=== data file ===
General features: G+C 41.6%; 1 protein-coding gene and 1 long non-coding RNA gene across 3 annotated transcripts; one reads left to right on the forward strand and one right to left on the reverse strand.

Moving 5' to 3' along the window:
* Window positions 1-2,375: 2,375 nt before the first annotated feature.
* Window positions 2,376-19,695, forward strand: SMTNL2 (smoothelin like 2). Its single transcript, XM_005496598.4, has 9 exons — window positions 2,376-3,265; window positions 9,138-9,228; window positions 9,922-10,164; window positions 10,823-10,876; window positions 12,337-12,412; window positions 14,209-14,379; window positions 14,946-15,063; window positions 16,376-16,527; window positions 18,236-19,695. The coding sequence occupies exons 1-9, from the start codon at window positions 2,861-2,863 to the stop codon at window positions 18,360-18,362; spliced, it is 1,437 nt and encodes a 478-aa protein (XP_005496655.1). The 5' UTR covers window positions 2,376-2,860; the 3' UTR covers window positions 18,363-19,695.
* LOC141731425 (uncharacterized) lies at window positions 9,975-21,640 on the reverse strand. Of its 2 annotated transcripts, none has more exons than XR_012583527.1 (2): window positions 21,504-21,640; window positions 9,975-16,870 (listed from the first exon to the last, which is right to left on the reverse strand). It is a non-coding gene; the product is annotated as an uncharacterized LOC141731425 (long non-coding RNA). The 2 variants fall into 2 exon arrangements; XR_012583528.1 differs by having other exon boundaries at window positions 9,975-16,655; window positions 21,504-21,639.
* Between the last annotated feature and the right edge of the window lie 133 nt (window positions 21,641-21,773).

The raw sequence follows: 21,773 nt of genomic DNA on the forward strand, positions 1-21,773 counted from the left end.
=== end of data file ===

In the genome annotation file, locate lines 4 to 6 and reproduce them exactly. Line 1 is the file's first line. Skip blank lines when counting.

* Window positions 2,376-19,695, forward strand: SMTNL2 (smoothelin like 2). Its single transcript, XM_005496598.4, has 9 exons — window positions 2,376-3,265; window positions 9,138-9,228; window positions 9,922-10,164; window positions 10,823-10,876; window positions 12,337-12,412; window positions 14,209-14,379; window positions 14,946-15,063; window positions 16,376-16,527; window positions 18,236-19,695. The coding sequence occupies exons 1-9, from the start codon at window positions 2,861-2,863 to the stop codon at window positions 18,360-18,362; spliced, it is 1,437 nt and encodes a 478-aa protein (XP_005496655.1). The 5' UTR covers window positions 2,376-2,860; the 3' UTR covers window positions 18,363-19,695.
* LOC141731425 (uncharacterized) lies at window positions 9,975-21,640 on the reverse strand. Of its 2 annotated transcripts, none has more exons than XR_012583527.1 (2): window positions 21,504-21,640; window positions 9,975-16,870 (listed from the first exon to the last, which is right to left on the reverse strand). It is a non-coding gene; the product is annotated as an uncharacterized LOC141731425 (long non-coding RNA). The 2 variants fall into 2 exon arrangements; XR_012583528.1 differs by having other exon boundaries at window positions 9,975-16,655; window positions 21,504-21,639.
* Between the last annotated feature and the right edge of the window lie 133 nt (window positions 21,641-21,773).